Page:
Sue Carter Flinn
As a former Polaris Music Prize juror, I still get phantom pain whenever the award shortlist is announced and the inevitable backlash begins (for well thought-out criticism read Josiah Hughes and Mark Teo’s essay, “Canadian Music is Boring,” in FFWD.)
But I’m guilty of award bashing, too. After reading the shortlist, I immediately grumbled about the exclusion of Rich Aucoin’s euphoric We’re All Dying to Live, rather than congratulating the bands on the list I do admire. And just this morning, I shook my fist (Twitter-style) on the streetcar when I read that Louis CK didn’t receive an Emmy nom for his brilliant writing on the comedy Louie. A crime, that is.
But back to the Polaris. If you want a broad idea of what’s happening in Canadian music – regionally and sonically – the award’s longlist of 40 albums is probably as close as you’ll get in any sort of official way. It’s when the 200-plus jurors pick their five favourites for the 10-album shortlist that it all gets watered down, as Hughes and Teo suggest. (Have you ever tried to herd 200 cats? They’re never going to move together, unless maybe there’s milk involved).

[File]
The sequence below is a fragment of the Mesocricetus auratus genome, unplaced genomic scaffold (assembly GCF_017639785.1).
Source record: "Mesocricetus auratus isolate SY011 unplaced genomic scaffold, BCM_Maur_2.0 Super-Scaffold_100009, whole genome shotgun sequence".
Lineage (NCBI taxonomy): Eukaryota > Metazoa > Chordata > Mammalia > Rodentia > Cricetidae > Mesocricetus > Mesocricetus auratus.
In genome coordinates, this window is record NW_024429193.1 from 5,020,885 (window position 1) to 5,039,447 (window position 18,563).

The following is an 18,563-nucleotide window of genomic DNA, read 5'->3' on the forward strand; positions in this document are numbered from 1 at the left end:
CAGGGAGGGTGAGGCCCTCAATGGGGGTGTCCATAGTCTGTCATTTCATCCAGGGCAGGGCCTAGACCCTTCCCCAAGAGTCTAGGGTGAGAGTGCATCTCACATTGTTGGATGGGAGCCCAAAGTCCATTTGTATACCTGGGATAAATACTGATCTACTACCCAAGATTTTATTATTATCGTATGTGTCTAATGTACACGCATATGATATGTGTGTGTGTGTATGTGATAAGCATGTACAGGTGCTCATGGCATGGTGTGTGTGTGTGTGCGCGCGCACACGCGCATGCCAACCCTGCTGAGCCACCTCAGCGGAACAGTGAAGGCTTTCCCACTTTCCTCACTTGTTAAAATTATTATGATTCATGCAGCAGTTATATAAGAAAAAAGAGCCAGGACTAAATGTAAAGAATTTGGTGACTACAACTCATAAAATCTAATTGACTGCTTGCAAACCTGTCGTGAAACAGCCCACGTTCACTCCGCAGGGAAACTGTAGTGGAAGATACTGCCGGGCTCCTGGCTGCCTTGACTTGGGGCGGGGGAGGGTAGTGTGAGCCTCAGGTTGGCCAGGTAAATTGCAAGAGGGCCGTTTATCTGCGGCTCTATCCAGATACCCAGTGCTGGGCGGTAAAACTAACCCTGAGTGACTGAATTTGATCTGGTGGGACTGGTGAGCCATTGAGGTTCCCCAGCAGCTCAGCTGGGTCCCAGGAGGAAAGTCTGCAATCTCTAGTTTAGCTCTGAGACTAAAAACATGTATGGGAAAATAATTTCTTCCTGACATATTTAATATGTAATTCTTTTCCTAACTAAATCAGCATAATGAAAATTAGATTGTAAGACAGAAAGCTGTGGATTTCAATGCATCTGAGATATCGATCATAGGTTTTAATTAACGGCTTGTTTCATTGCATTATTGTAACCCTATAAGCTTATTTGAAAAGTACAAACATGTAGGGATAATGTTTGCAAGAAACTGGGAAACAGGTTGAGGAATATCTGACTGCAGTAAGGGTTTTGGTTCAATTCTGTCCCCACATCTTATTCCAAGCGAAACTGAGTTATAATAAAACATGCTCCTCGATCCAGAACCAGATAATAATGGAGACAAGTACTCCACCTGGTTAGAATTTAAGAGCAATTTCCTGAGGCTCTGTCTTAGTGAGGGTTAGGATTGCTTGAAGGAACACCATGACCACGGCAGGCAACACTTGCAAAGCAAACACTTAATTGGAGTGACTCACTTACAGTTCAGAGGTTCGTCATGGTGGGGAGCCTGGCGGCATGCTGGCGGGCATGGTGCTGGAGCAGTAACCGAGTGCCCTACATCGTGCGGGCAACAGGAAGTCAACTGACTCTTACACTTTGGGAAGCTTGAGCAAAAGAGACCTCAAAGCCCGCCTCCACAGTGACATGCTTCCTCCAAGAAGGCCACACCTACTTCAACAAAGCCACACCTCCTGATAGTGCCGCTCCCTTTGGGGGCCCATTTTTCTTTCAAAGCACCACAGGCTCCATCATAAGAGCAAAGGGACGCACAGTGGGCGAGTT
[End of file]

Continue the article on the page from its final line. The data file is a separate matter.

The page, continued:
And yet each year without fail, there’s at least one album on the shortlist that surprises. Not because of artistic merit, but because enough jurors heard something so special it made them want to use one of their five votes over, say, Leonard Cohen. Arguably, this year’s dark horse is Yamantaka // Sonic Titan’s album YT // ST.
Founded by performance artists alaskaB and Ruby Kato Attwood, the Montreal/Toronto band touts itself as an “Asian, Indigenous and Diasporic Art Collective” that performs “Noh-wave,” a sly reference to underground No Wave and traditional Japanese musical drama. YT // ST is a fantastic, percussive explosion, as much inspired by Buddhism and Chinese opera as it is death metal and 1960s psych rock.
What I love about Yamantaka // Sonic Titan, beside its dramatic live performances (one of the best shows at this year’s NXNE), Kiss makeup and the spectacle of it all, is that they’re musically inclined artists who see no need to extract their artistic practices from their music. It’s a strong tradition in this country, one that includes art stars such experimental filmmaker and sculptor Michael Snow, who recorded numerous jazz and improvisation records over the years, to lesser known talents like Halifax artist Mitchell Wiebe, whose various bands are as much a part of his practice as his paintings and his performance art as the alien-like creature Dweebo. Then there’s the Cedar Tavern Singers AKA Les Phonoréalistes, an Alberta duo who were nominated for the Sobey Art Award for their songs about conceptual art and art history (look for a feature in the Sept./Oct. issue of This).
When it comes down to it, I’ve realized, is that any time you give the general public a dose of conceptual art wrapped in an established music award, there’s really nothing to complain about.